Judge Roger Benitez, of the United States Southern California District Court, issued a decision where he ruled that California’s Ar-15 ban is unconstitutional. The case, which pitted plaintiff James Milner and others against California’s Attorney General, challenged the constitutionality of the set of regulations in California that effectively makes it illegal to own “assault firearms” saying they violate the Second Amendment’s right to bear arms.
In a 94-page decision, filed on June 4th, Benitez makes an allegory of the AR-15 and the Swiss Army knife saying that “like the Swiss Army Knife, the popular AR-15 rifle is a perfect combination of home defense and homeland defense equipment”. He then elaborates that the versatility of the AR-15, which he says is “good for both home and battle”, would grant it the protected status that was defined in the landmark gun right cases District of Columbia v. Heller and United States v. Miller.
The Heller decision has been particularly important in the jurisprudence of gun right cases since the Supreme Court landed its decision in 2008. In that case, the court struck down a regulation by the District of Columbia that basically banned the acquisition of handguns, the argument is used is that the second amendment protects the “use of arms for traditionally lawful purposes” to regular citizens, not only to government-sponsored militias.
Benitez draws on Heller by arguing that since the court has ruled that the Constitution allows citizens to carry weapons for legitimate purposes, including some firearms that might have some military use, then it would be unconstitutional to ban the use of AR-15s. The judge said that while there are precedents to limit the purchasing of some guns that have sole military purposes, this should be the exception and not the rule.
The judge said that assault weapons are not ” bazookas, howitzers or machine guns” and that the firearms that are being banned under that category are just rifles that are modern, popular and ordinary, saying that “this is a case about an average gun, used in average ways, for average purposes”.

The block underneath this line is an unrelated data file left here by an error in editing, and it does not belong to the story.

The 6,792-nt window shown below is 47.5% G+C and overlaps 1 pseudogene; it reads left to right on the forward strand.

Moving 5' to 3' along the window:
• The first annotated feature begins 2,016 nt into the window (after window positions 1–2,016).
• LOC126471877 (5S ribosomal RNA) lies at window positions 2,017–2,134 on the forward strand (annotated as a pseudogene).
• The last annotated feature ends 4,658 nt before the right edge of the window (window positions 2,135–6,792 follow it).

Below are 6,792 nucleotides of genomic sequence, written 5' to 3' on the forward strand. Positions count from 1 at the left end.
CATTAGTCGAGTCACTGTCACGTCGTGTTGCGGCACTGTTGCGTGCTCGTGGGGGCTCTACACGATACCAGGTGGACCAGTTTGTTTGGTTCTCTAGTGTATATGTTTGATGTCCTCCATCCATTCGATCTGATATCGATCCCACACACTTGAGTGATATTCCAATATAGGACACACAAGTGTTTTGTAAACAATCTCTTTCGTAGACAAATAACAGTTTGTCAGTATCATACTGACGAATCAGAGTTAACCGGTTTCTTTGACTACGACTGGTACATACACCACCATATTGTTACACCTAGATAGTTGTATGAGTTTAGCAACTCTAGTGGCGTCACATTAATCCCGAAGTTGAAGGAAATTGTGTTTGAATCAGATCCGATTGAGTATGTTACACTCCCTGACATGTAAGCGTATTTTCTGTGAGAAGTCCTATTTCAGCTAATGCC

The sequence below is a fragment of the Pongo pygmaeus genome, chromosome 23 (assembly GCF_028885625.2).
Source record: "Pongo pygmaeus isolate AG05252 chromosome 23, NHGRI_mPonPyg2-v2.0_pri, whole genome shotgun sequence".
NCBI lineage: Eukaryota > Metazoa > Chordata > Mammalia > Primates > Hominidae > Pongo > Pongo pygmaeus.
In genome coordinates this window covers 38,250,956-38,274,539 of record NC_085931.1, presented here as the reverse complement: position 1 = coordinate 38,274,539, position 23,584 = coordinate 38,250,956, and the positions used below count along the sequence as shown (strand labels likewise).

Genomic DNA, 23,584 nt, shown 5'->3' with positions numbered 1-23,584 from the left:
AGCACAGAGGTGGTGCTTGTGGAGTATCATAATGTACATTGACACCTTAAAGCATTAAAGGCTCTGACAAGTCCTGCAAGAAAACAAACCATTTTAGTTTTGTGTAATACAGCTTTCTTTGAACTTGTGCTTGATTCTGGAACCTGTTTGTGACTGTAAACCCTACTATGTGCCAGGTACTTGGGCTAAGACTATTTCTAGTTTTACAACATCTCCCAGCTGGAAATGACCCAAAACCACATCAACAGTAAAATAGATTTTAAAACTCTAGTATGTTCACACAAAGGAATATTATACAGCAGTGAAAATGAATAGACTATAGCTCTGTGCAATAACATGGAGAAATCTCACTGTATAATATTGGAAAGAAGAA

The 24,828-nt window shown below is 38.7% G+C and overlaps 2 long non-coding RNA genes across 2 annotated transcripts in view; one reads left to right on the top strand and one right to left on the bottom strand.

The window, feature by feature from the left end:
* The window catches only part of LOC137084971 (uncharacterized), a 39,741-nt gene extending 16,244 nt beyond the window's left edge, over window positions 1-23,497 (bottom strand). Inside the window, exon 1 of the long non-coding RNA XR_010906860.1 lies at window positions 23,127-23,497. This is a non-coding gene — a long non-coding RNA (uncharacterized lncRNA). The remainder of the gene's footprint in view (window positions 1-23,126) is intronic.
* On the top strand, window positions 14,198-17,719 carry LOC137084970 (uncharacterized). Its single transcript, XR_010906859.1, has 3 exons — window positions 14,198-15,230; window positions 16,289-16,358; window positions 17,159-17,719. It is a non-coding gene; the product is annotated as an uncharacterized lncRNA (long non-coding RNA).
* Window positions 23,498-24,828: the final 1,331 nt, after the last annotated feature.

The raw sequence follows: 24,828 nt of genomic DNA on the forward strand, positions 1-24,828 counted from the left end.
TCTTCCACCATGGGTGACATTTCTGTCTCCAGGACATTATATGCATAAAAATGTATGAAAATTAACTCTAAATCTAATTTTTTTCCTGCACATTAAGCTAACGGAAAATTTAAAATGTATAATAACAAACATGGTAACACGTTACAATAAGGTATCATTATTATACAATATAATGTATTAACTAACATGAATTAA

He also chastised the media coverage over the sue of assault weapons, saying that while it would be understandable to think that the country is “awashed with murdereous AR-15 rifles”, that is simply not the case. In that, the judge is factually correct, the 2019 FBI data showing the weapons used in murders across the U.S illustrates that while 10,258 people were killed by a firearm, only 364 were due to a rifle, with the vast majority of deaths (6,368) being caused by handguns.
The judge issued an injunction on the state laws that have maintained a ban over assault rifles since 1989 and gave the state safety officials an order to not implement the sections in the California criminal code that are related to assault weapons, effectively overturning them.
Reactions to the overturn of California’s AR-15 ban
As expected, gun-control advocates have railed against the decision by Judge Benitez. In an interview with CNN, gun-control activist Fred Guttenberg (who lost his daughter at the Parkland shooting) said that “if a swiss army knife were to be used, my daughter would still be alive”, he also called the judge a “liar” and accused him of using the “same language as the gun lobby” when drafting his opinion on the case.
California’s Attorney General issued a statement responding to the ruling, saying that the decision handed by Benitez was “fundamentally flawed”, that equating assault rifles with swiss army knives are neither based on the law nor on common sense. In the statement, the AG’s office said they would appeal the ruling in the federal court system and “continue to advocate for and defend common sense gun laws that will save lives.”
Gun advocates, expectedly, have praised the decision by Benitez. The Firearms Policy Coalition issued a news release calling the decision a “historic victory for individual liberty”, with their President saying that Benitez “held what millions of Americans already know to be true: Bans on so-called ‘assault weapons’ are unconstitutional”.
The National Rifle Association, also posted a tweet responding to a critic of the decision, where they said that millions of Americans already own AR-15 (making it a common weapon) and arguing that a ban on assault rifles do not have a positive impact on crime rates.
If California’s AG decides to continue to appeal the Benitez decision, then they would have to follow the process up to the court of appeals. If either side is dissatisfied with that outcome (the most likely scenario), then they could issue a petition for the Supreme Court to hear the case. The new court, with a 6-3 conservative majority, will decide over a case on gun control later this summer and that judgement could give us a better glimpse on how will the new bench rule on 2nd amendment-related cases.
Although there is common-ground public support for some gun control policies, partisan differences are significantly high when dealing with more controversial topics, with a ban on assault weapons being among those. As with many divisive issues in American politics, we can expect the Supreme Court to have the ultimate voice over it.